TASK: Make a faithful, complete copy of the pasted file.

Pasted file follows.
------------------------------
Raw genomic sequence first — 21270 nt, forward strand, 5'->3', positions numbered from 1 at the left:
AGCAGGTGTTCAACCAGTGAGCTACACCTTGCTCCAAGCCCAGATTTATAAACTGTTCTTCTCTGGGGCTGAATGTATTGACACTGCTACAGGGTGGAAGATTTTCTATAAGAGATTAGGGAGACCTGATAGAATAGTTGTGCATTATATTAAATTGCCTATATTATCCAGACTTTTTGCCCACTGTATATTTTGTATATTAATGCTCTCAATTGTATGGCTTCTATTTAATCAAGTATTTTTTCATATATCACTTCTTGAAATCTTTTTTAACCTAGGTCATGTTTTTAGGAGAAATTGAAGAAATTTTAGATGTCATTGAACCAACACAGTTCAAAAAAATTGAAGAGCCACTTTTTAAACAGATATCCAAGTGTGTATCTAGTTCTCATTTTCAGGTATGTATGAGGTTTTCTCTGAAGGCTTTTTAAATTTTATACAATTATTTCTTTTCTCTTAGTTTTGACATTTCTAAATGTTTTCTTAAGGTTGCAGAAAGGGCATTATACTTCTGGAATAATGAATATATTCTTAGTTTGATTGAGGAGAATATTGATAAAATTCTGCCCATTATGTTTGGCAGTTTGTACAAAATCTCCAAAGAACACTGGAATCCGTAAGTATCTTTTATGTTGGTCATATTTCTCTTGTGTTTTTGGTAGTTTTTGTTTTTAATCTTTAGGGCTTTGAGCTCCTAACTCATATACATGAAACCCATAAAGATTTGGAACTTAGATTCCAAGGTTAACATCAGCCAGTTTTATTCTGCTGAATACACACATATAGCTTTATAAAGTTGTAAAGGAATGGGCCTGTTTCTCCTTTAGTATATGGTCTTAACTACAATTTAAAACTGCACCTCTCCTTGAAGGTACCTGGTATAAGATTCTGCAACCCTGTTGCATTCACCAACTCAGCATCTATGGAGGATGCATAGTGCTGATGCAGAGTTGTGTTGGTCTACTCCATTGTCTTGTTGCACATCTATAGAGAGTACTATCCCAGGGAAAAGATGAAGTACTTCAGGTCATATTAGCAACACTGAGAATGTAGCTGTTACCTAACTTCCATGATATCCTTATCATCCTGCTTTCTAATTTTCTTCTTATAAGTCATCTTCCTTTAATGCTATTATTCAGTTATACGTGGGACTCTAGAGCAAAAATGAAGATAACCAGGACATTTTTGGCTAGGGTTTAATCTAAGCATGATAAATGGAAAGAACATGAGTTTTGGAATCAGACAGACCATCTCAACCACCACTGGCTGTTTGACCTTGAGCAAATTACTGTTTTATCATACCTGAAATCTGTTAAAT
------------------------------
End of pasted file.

Raw genomic sequence first — 21270 nt, forward strand, 5'->3', positions numbered from 1 at the left:
AGCAGGTGTTCAACCAGTGAGCTACACCTTGCTCCAAGCCCAGATTTATAAACTGTTCTTCTCTGGGGCTGAATGTATTGACACTGCTACAGGGTGGAAGATTTTCTATAAGAGATTAGGGAGACCTGATAGAATAGTTGTGCATTATATTAAATTGCCTATATTATCCAGACTTTTTGCCCACTGTATATTTTGTATATTAATGCTCTCAATTGTATGGCTTCTATTTAATCAAGTATTTTTTCATATATCACTTCTTGAAATCTTTTTTAACCTAGGTCATGTTTTTAGGAGAAATTGAAGAAATTTTAGATGTCATTGAACCAACACAGTTCAAAAAAATTGAAGAGCCACTTTTTAAACAGATATCCAAGTGTGTATCTAGTTCTCATTTTCAGGTATGTATGAGGTTTTCTCTGAAGGCTTTTTAAATTTTATACAATTATTTCTTTTCTCTTAGTTTTGACATTTCTAAATGTTTTCTTAAGGTTGCAGAAAGGGCATTATACTTCTGGAATAATGAATATATTCTTAGTTTGATTGAGGAGAATATTGATAAAATTCTGCCCATTATGTTTGGCAGTTTGTACAAAATCTCCAAAGAACACTGGAATCCGTAAGTATCTTTTATGTTGGTCATATTTCTCTTGTGTTTTTGGTAGTTTTTGTTTTTAATCTTTAGGGCTTTGAGCTCCTAACTCATATACATGAAACCCATAAAGATTTGGAACTTAGATTCCAAGGTTAACATCAGCCAGTTTTATTCTGCTGAATACACACATATAGCTTTATAAAGTTGTAAAGGAATGGGCCTGTTTCTCCTTTAGTATATGGTCTTAACTACAATTTAAAACTGCACCTCTCCTTGAAGGTACCTGGTATAAGATTCTGCAACCCTGTTGCATTCACCAACTCAGCATCTATGGAGGATGCATAGTGCTGATGCAGAGTTGTGTTGGTCTACTCCATTGTCTTGTTGCACATCTATAGAGAGTACTATCCCAGGGAAAAGATGAAGTACTTCAGGTCATATTAGCAACACTGAGAATGTAGCTGTTACCTAACTTCCATGATATCCTTATCATCCTGCTTTCTAATTTTCTTCTTATAAGTCATCTTCCTTTAATGCTATTATTCAGTTATACGTGGGACTCTAGAGCAAAAATGAAGATAACCAGGACATTTTTGGCTAGGGTTTAATCTAAGCATGATAAATGGAAAGAACATGAGTTTTGGAATCAGACAGACCATCTCAACCACCACTGGCTGTTTGACCTTGAGCAAATTACTGTTTTATCATACCTGAAATCTGTTAAAT